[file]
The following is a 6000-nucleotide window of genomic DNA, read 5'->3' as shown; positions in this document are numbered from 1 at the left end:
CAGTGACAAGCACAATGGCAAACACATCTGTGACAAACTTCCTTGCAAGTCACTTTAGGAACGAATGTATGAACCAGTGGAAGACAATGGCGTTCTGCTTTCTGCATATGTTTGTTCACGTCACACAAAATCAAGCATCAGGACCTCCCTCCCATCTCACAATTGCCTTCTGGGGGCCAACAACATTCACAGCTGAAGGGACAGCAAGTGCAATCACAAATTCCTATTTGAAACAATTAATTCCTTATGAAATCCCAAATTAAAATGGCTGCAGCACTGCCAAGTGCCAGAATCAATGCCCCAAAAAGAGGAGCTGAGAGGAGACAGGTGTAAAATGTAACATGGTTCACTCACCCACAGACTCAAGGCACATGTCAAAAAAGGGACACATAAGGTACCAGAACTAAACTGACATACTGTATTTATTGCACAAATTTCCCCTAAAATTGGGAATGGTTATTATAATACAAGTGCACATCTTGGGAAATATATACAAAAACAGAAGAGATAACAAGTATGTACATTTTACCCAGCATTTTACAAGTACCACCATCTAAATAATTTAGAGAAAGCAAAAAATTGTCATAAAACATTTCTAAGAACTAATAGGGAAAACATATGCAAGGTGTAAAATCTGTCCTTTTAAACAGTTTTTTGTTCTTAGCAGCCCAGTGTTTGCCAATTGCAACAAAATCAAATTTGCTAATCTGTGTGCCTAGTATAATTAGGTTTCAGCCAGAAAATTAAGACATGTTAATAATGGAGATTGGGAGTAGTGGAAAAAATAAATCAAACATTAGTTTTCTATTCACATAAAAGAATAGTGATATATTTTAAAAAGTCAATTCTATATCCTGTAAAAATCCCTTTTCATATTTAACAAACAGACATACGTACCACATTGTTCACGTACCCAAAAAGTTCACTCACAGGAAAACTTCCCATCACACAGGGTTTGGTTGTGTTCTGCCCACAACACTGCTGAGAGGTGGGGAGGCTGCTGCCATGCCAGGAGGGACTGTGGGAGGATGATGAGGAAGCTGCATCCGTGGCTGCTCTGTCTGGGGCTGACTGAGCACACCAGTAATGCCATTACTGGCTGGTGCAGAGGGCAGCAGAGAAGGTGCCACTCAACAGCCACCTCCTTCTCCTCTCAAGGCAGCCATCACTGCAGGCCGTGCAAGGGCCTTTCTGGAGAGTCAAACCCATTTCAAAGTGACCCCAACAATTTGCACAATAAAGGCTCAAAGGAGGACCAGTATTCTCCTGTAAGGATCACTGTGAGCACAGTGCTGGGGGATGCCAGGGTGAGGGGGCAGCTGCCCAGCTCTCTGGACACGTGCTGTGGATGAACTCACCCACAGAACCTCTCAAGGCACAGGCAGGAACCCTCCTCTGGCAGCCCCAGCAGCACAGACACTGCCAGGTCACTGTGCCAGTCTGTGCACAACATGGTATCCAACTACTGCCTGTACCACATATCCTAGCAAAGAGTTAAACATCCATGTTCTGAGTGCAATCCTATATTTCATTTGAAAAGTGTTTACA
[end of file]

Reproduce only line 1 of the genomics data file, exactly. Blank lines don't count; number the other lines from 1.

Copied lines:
The following is a 6000-nucleotide window of genomic DNA, read 5'->3' as shown; positions in this document are numbered from 1 at the left end: